AFC Championship Preview: Can Ryan's Jets Beat the Colts Varsity?

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AFC Championship Preview: Can Ryan's Jets Beat the Colts Varsity?
Andy Lyons/Getty Images

Sunday's AFC Championship Game between the New York Jets and Indianapolis Colts is a compelling match-up for many reasons.

There is a lot we know about it, including the fact that the Jets ended the Colts' undefeated season just a few weeks ago by beating their "Jayvee" squad. But the key question now is whether the Jets can beat the Colts "Varsity?"

This contest pits two first-year head coaches with polar opposite styles. Jim Caldwell is reserved and understated, having tutored under gentlemanly Tony Dungy. Conversely, Rex Ryan is bold and outspoken, learning from his life long role model—and clearly sharing the DNA of—his father Buddy Ryan. Caldwell tends to blend into the background in a small market, while Ryan is front and center in the country's largest setting.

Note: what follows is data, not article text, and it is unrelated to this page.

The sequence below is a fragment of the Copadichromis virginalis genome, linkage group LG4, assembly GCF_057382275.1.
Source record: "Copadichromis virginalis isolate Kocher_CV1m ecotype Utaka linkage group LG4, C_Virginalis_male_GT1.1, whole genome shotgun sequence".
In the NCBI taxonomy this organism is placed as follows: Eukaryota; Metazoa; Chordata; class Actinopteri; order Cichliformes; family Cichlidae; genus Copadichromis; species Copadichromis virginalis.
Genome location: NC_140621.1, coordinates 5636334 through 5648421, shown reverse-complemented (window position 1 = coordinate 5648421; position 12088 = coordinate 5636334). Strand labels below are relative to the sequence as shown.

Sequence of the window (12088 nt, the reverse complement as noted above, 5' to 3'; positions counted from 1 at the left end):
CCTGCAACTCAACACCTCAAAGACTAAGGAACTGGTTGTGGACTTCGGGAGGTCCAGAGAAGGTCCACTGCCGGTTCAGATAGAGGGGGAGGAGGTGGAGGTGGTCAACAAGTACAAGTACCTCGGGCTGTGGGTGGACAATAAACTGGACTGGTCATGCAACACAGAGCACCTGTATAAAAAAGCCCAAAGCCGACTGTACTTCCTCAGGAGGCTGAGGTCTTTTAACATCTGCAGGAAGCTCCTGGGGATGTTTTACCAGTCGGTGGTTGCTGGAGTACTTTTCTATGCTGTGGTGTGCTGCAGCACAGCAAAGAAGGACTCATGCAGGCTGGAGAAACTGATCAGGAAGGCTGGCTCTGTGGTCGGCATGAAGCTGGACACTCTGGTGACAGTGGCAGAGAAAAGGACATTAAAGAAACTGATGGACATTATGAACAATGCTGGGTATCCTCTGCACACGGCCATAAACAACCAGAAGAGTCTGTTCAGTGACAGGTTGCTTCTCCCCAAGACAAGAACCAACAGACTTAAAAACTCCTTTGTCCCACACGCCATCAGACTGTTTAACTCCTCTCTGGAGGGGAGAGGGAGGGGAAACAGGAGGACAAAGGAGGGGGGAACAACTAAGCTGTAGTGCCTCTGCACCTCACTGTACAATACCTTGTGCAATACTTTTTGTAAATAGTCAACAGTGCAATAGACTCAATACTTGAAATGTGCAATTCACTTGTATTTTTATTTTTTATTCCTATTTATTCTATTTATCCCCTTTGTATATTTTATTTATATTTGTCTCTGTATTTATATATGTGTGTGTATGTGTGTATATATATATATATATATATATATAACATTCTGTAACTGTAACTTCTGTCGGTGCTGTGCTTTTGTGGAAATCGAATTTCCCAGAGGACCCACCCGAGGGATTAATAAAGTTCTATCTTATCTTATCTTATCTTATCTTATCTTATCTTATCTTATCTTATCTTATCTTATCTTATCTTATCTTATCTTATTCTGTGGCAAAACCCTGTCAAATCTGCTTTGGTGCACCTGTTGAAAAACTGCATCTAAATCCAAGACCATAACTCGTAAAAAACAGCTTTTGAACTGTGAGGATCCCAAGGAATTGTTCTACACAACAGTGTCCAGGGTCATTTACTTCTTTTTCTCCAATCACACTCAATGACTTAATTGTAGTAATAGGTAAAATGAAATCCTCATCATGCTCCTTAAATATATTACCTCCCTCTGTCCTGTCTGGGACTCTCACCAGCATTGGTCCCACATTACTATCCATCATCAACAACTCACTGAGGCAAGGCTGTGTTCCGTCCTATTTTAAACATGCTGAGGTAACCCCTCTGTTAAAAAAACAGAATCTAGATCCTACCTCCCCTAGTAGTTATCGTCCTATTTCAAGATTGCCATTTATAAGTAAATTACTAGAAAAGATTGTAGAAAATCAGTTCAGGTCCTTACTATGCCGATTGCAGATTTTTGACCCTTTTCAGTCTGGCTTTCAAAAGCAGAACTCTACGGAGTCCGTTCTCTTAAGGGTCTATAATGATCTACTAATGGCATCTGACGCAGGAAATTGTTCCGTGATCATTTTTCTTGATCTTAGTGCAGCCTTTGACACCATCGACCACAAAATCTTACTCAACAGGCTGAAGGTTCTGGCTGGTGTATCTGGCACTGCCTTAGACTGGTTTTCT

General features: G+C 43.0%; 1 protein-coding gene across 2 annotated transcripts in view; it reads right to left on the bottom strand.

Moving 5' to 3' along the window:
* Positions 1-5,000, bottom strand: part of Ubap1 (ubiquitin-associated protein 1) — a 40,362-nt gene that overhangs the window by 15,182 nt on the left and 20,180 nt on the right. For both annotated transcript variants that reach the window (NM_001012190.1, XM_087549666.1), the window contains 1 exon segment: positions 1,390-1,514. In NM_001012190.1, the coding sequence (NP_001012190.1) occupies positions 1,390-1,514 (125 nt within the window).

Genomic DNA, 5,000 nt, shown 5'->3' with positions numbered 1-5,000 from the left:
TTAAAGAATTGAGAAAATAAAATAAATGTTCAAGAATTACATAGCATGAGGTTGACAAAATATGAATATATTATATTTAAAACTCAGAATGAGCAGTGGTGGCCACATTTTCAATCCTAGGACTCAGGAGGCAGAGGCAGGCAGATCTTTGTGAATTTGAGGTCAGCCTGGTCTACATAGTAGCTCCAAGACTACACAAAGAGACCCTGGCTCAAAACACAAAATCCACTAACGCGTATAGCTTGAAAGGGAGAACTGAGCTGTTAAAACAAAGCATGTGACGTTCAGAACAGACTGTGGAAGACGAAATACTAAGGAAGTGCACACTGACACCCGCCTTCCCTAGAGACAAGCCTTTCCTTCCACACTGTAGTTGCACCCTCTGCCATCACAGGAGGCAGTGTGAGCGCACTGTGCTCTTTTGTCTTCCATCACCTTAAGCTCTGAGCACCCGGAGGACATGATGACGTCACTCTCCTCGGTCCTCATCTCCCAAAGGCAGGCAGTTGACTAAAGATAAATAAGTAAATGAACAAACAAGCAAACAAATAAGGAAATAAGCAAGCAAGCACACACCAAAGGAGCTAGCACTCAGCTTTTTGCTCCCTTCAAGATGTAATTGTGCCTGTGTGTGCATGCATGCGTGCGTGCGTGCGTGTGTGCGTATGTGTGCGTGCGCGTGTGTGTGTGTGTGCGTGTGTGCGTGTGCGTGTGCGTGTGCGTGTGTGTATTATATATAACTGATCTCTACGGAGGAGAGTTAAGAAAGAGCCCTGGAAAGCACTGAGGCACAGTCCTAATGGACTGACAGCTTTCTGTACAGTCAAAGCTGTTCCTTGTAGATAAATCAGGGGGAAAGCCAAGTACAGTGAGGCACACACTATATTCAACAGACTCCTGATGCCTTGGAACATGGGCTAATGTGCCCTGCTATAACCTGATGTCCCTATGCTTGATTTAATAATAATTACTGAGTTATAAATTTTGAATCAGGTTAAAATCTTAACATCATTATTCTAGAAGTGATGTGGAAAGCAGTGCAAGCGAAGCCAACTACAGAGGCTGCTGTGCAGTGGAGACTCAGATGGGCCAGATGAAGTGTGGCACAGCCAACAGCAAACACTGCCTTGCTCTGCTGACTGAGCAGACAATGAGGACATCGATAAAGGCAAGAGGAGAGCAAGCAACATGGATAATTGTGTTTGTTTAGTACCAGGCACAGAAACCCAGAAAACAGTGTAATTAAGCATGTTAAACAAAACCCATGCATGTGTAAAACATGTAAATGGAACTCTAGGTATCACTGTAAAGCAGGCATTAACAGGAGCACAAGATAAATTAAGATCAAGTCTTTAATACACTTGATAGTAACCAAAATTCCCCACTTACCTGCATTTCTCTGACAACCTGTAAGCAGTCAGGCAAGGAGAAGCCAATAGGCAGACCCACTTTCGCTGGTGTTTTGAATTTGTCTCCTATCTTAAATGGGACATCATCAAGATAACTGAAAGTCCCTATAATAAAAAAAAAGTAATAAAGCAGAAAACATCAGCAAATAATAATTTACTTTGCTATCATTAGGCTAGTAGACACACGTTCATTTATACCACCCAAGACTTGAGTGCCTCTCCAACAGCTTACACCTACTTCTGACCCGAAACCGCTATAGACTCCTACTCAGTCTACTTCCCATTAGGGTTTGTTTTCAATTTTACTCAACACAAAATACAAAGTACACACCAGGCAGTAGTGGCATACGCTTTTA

Ryan has already proclaimed that he would be shocked if his team does not advance to the Super Bowl. Although this elicits memories of his father's style, it is not pure braggadocio—but, rather calculated and purposeful. Ryan wants his young, upstart team to believe in themselves. He knows that half the battle will be won in the minds and attitude of his players.

Don't expect a return salvo from Caldwell. He is content to simply focus on his gameplan and preparing his players for Sunday's rematch. Caldwell also knows that although the Jets had five less wins in the regular season, they will present a stiff challenge to his No. 1 seeded club.

As different as they are, the two coaches do share one thing in common, though. Both have outperformed expectations in their rookie seasons, albeit for different reasons.  

Ryan is trying to advance the Jets to the Super Bowl with a rookie behind center, while Caldwell is stepping into the shoes of a coaching icon with a totally revamped staff that created some reported player unrest in the offseason. 

The two teams are also a contrast in styles. The Colts rely on a prolific, pass happy offense to score lots of points and keep its middle of the road defense off the field. Conversely, the Jets rely on their stingy defense to give their conservative, run oriented offense a chance to win.